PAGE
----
This week the Concord Public Library launched it's new website. Some of the new features on the website include access to the Special Collections including original survey diagrams by Thoreau, as well as a Brief History of Concord.

Since April or May of this year the library has been closed while under renovations and additions. It's expected to reopen in January, and I supposed the new and improved website is part of the PR to build anticipation for the reopening. I for one have been anticipating the reopening for quite a while. I live just a couple blocks from it, and I can't wait to start spending my weekends there in new reading rooms. For me, the library has been particularly difficult to concentrate in because of the creaky floor boards.

I've been on the town of Concord mailing list for a couple months now. The pillars of the online community take it quite seriously. In addition to the indepth discussions of town affairs, school boards, town history, etc... there seems to be quite a bit of sparring and bickering, leading to public admonishments regarding proper netiquette for the list. Yikes! Take it easy already. I'm on quite a few mailing lists, and I've never seen the ePolice so active as on the Concord list.

One of the more interesting threads recently has been an off topic one regarding the history of computing. Of special interest to me, one of the cofounders of Zork is said to live right here in Concord. Zork continues to thrive today, and it was the first computer game to ever truly capture my interest back in 1980 or 81 on my Commodor 64. Zork was a text based, adventure computer game that accepted user input in the form of phrases or sentences.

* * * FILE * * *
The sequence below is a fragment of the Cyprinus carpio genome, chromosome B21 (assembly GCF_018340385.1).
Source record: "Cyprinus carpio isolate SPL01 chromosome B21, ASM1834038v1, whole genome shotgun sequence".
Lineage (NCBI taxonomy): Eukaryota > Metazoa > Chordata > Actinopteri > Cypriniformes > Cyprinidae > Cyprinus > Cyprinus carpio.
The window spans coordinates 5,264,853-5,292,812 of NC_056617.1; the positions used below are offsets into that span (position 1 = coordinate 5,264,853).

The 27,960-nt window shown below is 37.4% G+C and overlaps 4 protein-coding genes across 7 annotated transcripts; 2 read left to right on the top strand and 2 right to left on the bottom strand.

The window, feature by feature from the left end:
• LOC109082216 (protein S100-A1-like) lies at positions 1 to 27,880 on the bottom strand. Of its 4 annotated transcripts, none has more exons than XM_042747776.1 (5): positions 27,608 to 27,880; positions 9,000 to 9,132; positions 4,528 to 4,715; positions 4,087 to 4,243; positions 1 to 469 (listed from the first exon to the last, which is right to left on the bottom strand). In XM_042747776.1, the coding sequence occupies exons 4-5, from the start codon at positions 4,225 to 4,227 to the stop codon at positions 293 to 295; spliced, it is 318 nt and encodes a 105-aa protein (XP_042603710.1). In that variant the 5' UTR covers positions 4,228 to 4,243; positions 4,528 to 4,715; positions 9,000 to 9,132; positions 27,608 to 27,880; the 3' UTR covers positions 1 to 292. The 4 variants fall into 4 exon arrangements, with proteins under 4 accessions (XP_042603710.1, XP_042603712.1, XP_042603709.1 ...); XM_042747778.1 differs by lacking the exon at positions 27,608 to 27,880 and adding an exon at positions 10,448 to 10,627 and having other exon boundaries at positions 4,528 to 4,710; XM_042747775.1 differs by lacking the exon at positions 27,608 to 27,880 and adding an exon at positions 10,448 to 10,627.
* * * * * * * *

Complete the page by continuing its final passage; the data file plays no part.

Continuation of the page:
10 years ago, shortly after I first moved to Concord, I began discovering just how fascinating it can be to live here. Just a few months after reading the New York Times best seller Einstein's Dreams, I attended a book reading at the Concord Library for Good Benito by Alan Lightman. It was then that I discovered that Alan was not only the author of Einstein's Dream, but that he lived about 10 houses away. During the book reading, I was particularly amused at the level of coincidence when the setting for the book ranged from Fell's Point in Baltimore, where I'm originally from, to Lake Constance on the border of Germany and Switzerland, where my friend Bettina was living at that time. The cover of Good Benito was the inspiration for the original homepage of Talkingtree.com when I first started web development. The Concord Journal has published an interview with Alan Lightman this week, regarding the current state of his experience with writing.

Later that year, I had the chance to hear Edward (E.O.) Wilson speak at the Concord Academy on the topic of Biodiversity. Dr. Wilson [biography] continues to be a well known and established professor at Harvard, and may be best known as the author of Sociobiology, a book that was very controversial upon publication in 1975 because it introduced the idea human social behavior is founded in Biology and can be approached for study in the same manner as animal behavior. Occassionally I've continued to bump into Dr. Wilson, but I haven't been aware of any other local talks.

You can find out what's currently going on in Concord by checking out the local Arts & Lifestyle page in the Concord Journal.

My favorite part is the Police Log. Nearly every week there's some wacky report of turkeys chasing children in the back yard. In addition to the usual turkey story, this week there was even a report of the train whistle blowing too many times, as well as a report of a "stink bomb" being left in a mailbox.